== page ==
RHPM's signature "Repertory Program" showcases a vibrant collective of classic work from the past twenty years including; P-Funk" (1992), focuses on the individuality and group dynamics of Harris' athletic male dancers; "March of the Antmen" (1992), a reflective and timely politically charged work that draws upon the tone and aura of an original musical score created by Harris' friend Dru Minyard whose life and death inspired the piece; and "Continuum" (1997), a dazzling cipher that showcases the breathtaking virtuosity of Harris and his company and "Students of the Asphalt Jungle" a hallmark of Hip hop dance vocabulary which has [for Hip hop] been handed down through spirit and instinct. RHPM's Repertory program also includes "Something to do with Love Vol. I" which is the first installment of a three part flirty, infectious romp set to the timeless rhythms of Marvin Gaye and Nina Simone.
"Facing Mekka" weaves a landscape of music, movement, rhythm, sound and images that fuse together elements of African and hip hop cultures. Facing Mekka is an epic journey through world cultures and its landscape composed through movement and music of people across the globe. It is an international celebration through Hip hop with a variety of rhythmic expressions and is ultimately an expedition to find the commonalties culture surveyed through the language of hip hop dance.
Described by Harris as his most ambitious and intricate work of his career, "Heaven: A B-Girl Ballet" showcases a production platform and cultural impact rarely highlighted within the Hip hop dance theater arena. Heaven employs Stravinsky's "Rite of Spring." The re-fashioning of this celebrated dance classic allows Harris to challenge the possibilities of Hip hop theatre, his own artistic merit and credit the role of women in Hip hop dance. This collaborative love story utilizes women and the breaking movement vocabulary which is one of the most physical, athletic and masculine forms.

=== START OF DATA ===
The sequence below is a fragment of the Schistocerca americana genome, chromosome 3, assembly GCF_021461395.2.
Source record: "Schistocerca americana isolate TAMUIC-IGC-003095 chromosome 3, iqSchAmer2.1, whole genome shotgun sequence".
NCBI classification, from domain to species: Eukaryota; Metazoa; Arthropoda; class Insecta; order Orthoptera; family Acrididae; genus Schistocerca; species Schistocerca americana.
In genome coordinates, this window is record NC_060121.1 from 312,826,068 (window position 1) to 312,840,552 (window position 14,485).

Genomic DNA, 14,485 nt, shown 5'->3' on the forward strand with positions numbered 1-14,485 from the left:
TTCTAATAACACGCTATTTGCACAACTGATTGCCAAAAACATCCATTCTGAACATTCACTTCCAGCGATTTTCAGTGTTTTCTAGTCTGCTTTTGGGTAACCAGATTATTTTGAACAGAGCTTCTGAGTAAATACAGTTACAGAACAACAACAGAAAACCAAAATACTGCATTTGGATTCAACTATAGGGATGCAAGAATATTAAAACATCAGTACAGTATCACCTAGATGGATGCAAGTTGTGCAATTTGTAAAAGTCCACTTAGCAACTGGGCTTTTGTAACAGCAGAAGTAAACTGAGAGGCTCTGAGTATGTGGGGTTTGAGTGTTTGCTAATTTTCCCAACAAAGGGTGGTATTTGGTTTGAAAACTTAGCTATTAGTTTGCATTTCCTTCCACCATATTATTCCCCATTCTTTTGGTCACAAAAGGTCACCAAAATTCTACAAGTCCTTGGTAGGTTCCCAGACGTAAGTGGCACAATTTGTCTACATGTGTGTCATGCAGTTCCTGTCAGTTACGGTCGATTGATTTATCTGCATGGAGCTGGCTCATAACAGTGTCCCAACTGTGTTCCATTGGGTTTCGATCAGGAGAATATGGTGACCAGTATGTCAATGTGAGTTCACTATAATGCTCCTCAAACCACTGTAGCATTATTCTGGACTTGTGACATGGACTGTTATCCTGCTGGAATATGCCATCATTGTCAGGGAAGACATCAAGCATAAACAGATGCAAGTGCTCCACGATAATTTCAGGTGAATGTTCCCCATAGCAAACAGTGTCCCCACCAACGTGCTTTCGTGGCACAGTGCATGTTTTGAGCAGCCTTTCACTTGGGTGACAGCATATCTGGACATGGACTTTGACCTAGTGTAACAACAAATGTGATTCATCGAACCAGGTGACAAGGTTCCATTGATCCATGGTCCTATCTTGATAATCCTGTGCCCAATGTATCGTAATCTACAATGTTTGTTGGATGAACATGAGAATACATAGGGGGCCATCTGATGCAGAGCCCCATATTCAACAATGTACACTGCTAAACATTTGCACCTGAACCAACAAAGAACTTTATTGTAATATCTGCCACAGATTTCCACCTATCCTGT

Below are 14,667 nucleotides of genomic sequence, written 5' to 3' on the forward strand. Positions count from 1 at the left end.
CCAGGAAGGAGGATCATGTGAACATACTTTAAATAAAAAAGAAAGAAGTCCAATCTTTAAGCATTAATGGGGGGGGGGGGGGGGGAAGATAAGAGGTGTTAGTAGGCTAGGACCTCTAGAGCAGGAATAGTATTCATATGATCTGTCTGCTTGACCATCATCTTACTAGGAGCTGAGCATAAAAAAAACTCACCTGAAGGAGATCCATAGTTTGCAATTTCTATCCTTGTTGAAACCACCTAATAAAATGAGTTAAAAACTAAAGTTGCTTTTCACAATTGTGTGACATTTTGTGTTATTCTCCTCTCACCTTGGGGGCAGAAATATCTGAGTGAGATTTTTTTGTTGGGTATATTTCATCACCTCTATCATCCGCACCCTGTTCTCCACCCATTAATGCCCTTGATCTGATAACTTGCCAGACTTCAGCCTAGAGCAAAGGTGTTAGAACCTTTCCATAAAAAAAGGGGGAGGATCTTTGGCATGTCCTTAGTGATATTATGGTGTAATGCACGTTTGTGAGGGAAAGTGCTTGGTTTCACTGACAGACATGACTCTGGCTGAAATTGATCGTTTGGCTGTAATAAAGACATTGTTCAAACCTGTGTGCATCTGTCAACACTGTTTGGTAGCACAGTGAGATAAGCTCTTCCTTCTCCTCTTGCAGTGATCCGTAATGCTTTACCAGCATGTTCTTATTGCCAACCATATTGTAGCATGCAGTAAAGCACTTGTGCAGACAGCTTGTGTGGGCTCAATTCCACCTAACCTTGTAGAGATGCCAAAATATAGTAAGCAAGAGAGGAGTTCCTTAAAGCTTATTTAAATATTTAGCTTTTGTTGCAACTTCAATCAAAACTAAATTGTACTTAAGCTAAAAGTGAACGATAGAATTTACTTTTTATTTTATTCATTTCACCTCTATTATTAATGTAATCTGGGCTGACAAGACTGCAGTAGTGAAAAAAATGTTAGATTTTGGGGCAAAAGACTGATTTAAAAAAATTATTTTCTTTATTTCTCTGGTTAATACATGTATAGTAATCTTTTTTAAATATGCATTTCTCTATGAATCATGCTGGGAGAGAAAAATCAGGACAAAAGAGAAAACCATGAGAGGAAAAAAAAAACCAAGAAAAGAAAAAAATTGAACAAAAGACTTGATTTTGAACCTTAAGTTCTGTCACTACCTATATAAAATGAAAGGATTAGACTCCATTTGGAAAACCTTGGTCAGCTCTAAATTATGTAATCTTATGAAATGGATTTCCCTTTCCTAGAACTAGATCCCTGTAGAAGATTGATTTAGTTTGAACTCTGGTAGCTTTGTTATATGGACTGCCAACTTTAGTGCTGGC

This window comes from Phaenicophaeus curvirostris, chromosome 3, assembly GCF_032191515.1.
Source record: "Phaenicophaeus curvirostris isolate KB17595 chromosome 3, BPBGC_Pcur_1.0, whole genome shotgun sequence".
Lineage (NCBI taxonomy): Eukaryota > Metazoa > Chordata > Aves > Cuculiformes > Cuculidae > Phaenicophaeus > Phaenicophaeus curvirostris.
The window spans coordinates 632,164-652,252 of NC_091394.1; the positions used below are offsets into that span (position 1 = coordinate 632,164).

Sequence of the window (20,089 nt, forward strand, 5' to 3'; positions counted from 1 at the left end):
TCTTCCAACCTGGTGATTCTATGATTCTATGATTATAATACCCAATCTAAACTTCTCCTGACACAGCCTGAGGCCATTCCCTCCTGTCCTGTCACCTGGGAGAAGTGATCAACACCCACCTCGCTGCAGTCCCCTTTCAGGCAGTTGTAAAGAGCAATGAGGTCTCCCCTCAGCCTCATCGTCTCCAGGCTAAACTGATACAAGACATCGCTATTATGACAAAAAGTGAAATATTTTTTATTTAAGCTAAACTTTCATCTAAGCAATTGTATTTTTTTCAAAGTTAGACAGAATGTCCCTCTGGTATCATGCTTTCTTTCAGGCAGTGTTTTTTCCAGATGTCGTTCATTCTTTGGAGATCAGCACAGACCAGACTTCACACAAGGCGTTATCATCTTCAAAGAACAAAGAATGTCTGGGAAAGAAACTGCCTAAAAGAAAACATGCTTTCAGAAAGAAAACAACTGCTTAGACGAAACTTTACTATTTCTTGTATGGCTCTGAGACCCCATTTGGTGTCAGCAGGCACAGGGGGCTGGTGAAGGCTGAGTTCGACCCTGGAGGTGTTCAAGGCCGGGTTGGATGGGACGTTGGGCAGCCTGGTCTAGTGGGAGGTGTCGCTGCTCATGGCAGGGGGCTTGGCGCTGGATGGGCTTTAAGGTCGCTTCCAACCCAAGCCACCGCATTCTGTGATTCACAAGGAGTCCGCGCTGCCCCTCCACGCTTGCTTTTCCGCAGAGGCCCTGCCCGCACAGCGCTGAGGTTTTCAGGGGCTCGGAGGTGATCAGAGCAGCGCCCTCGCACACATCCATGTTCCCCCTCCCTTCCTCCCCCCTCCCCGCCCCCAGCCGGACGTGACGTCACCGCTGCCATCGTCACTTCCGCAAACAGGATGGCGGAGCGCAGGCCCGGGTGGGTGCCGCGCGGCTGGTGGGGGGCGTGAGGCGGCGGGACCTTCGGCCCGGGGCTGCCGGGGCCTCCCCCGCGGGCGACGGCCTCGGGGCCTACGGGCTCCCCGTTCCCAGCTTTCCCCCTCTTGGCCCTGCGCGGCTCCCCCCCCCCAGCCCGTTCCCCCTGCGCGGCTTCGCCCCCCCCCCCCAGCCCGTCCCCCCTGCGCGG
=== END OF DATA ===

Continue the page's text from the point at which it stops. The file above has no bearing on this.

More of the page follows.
Rome & Jewels is the first evening length work, choreographed and directed by Rennie Harris in collaboration with dramaturge Ozzie Jones and composer/sound designer Darin Ross. Rome & Jewels uses Shakespeare's text, in addition to original material contributed by the cast, to tell its own story based on West Side Story and Romeo and Juliet. With 3 Bessie Awards, 2 Black Theater Alvin Ailey Awards, a nomination for an Herb Alpert award and a nomination for a Lawrence Olivier Award (UK) Rome & Jewels has performed for sold-out audiences nationally and internationally.
A regionally and nationally significant new work that deconstructs the hip hop dance movement considered, by many, as the very first dance form developed under the heading of "hip hop dance". Harris utilizes kinesthetic innovative sets of movement dynamics through the use of the individualism, texture, and physicality of "locking." This choreographic work addresses the hip hop dance movement created in the late 60's early 70's by dancer Don Campbell called "locking". It also addresses the caustic contrast of how hip hop movement is often used in ways that can only be deemed as "stereotypical" behavior through negative portrayals/perceptions of blacks in entertainment. Through "100 Naked Locks" Harris addresses an often, painful time in American pop culture and presents audiences with varying depictions of cultural figures, families, and lifestyles. Both a politically and socially significant addition to RHPM's current repertory works roster.